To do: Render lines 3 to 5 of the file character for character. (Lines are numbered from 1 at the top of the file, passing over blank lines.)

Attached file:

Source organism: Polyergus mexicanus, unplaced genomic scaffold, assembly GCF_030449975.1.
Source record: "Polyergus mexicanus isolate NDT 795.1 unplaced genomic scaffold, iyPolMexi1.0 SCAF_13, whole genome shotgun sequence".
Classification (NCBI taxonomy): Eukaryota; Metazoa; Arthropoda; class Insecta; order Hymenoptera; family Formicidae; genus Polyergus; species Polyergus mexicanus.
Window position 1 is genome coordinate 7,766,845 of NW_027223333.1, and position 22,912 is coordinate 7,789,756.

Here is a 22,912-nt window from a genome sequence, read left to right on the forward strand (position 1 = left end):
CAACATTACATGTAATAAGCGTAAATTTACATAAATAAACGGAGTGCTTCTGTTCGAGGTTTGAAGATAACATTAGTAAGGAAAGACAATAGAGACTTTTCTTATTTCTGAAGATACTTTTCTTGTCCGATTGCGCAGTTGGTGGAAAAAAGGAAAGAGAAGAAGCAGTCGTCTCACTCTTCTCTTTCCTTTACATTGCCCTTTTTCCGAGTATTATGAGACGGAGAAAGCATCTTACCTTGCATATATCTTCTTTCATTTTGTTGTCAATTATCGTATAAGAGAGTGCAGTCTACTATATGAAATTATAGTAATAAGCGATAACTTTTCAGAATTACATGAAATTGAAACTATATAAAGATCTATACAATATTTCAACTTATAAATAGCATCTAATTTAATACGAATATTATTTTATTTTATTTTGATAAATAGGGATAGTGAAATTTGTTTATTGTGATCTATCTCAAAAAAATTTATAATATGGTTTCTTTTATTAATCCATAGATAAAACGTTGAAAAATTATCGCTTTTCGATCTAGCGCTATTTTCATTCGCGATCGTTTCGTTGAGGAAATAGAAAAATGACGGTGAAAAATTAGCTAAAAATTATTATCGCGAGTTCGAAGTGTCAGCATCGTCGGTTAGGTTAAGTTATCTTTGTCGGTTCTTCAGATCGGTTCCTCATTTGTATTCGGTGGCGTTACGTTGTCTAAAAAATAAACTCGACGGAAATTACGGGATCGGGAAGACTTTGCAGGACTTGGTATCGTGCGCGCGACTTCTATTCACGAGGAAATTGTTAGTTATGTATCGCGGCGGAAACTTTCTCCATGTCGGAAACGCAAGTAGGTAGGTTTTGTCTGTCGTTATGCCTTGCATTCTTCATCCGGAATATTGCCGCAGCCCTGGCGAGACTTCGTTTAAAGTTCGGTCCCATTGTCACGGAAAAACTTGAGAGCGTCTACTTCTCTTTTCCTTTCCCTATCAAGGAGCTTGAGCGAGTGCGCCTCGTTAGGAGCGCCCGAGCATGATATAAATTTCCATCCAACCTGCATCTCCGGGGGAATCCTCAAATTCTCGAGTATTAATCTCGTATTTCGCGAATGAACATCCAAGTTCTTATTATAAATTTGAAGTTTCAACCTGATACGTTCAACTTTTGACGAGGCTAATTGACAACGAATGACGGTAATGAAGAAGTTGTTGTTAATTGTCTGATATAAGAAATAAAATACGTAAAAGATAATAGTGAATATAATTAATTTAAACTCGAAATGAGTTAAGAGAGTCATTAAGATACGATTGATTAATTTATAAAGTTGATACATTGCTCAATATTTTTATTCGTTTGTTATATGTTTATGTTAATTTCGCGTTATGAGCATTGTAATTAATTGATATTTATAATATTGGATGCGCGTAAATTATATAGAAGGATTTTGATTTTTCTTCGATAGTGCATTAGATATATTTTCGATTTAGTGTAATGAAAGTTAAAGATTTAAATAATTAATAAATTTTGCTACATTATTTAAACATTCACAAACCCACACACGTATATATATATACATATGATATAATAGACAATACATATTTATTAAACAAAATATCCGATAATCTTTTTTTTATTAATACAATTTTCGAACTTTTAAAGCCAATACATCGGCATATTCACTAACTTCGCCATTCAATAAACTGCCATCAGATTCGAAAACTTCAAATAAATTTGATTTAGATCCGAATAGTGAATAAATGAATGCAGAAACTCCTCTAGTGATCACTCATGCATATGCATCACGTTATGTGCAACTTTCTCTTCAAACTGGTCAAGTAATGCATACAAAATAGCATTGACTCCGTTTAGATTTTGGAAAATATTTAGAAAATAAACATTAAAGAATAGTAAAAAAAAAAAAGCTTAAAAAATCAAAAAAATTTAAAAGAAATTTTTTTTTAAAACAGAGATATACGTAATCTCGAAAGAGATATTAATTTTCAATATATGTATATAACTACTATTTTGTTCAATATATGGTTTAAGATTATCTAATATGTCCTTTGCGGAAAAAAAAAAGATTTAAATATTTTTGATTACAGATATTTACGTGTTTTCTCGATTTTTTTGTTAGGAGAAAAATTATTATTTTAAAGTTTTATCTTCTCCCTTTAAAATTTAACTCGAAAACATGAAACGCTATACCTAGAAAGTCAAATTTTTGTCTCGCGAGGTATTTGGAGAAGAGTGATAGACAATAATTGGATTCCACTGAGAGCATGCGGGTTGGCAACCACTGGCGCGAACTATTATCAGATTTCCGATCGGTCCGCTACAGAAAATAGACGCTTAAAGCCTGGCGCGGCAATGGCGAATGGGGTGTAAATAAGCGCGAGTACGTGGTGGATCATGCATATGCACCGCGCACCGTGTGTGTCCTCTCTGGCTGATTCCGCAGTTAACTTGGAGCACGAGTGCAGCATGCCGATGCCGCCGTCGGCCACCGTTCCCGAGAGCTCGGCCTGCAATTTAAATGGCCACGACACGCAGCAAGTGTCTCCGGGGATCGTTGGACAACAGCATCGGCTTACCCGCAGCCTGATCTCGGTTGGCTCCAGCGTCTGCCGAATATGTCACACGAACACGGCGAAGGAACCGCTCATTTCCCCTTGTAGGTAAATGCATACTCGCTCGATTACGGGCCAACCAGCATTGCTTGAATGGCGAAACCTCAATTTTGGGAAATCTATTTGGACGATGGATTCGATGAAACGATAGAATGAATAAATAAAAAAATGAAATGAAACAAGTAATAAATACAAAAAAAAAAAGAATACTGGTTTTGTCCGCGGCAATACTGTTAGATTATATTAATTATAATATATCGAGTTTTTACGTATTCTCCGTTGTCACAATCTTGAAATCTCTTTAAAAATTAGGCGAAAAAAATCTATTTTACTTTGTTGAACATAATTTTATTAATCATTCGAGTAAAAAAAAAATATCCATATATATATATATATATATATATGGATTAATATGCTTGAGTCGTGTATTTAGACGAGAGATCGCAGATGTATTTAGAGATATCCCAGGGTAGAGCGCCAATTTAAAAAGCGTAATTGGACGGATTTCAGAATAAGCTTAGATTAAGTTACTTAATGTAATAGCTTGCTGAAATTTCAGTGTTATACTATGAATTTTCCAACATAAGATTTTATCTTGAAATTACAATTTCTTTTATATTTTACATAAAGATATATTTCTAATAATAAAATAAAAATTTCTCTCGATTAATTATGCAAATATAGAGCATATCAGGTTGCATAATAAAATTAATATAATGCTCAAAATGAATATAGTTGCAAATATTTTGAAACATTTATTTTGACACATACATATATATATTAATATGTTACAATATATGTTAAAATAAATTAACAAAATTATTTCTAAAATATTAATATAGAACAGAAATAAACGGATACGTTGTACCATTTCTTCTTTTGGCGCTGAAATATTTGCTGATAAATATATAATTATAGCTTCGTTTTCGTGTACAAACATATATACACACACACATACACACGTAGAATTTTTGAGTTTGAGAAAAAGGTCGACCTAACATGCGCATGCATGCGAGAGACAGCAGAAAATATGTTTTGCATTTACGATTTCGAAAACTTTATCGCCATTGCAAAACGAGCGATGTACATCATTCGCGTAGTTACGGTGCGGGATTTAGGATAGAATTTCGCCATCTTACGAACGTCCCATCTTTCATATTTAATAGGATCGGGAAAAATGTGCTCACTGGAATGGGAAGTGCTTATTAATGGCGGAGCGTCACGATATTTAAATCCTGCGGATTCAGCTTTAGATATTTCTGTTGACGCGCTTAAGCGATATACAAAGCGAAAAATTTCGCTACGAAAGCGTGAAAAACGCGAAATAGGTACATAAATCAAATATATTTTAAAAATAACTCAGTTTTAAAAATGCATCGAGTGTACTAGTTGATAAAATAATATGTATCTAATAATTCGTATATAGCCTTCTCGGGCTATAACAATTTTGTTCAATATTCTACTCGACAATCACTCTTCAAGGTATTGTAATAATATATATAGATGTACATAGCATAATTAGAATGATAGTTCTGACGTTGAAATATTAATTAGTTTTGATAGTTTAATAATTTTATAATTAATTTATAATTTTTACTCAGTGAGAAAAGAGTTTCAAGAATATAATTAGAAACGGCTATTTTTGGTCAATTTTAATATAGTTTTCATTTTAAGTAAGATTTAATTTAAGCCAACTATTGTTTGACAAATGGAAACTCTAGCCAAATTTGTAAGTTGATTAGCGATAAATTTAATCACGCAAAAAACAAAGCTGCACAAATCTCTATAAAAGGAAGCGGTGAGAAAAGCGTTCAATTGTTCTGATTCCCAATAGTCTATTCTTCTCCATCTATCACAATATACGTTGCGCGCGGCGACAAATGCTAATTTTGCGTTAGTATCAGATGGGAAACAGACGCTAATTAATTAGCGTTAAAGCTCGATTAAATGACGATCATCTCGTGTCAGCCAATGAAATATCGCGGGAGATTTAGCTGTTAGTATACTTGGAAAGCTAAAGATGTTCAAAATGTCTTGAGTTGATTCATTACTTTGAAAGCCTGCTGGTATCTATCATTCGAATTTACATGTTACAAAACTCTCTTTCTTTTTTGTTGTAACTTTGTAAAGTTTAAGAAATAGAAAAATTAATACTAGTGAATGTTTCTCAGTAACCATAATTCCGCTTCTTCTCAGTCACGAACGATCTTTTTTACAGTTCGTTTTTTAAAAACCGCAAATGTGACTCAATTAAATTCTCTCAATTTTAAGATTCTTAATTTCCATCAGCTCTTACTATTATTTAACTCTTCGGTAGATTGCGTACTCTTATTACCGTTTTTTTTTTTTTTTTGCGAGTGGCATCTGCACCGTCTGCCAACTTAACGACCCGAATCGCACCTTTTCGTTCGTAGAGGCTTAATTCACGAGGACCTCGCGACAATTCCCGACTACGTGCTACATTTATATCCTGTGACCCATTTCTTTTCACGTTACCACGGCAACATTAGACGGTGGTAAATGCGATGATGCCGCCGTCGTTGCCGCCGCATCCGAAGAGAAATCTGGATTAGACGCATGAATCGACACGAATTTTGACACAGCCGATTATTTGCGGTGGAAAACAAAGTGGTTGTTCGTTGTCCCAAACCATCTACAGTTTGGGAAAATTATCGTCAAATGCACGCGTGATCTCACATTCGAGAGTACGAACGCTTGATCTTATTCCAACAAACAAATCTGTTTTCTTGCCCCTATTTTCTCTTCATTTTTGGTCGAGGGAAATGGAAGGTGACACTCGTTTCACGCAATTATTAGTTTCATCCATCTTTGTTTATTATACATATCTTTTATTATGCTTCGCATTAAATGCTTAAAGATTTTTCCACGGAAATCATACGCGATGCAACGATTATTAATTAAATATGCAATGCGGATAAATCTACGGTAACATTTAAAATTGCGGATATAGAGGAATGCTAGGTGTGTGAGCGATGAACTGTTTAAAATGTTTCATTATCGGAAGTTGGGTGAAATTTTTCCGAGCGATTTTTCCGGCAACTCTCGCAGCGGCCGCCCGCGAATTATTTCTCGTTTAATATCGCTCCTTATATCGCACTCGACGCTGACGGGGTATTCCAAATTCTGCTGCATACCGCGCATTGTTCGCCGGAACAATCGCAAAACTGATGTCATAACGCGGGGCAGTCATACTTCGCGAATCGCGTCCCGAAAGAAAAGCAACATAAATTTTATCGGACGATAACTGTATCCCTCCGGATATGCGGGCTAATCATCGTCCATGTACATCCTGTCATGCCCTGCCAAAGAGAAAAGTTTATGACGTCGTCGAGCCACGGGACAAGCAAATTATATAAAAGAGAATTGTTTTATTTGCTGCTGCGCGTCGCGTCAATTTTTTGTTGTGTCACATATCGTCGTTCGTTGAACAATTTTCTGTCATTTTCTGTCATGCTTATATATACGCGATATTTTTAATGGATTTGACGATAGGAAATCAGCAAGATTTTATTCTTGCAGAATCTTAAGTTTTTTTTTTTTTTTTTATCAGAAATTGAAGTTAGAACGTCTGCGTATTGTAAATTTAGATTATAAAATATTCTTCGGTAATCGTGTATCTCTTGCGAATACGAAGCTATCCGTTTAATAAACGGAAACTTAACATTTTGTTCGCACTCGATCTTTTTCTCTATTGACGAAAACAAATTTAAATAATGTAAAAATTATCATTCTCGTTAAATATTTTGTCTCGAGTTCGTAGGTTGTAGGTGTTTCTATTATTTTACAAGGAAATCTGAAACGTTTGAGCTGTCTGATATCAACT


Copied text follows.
Classification (NCBI taxonomy): Eukaryota; Metazoa; Arthropoda; class Insecta; order Hymenoptera; family Formicidae; genus Polyergus; species Polyergus mexicanus.
Window position 1 is genome coordinate 7,766,845 of NW_027223333.1, and position 22,912 is coordinate 7,789,756.

Here is a 22,912-nt window from a genome sequence, read left to right on the forward strand (position 1 = left end):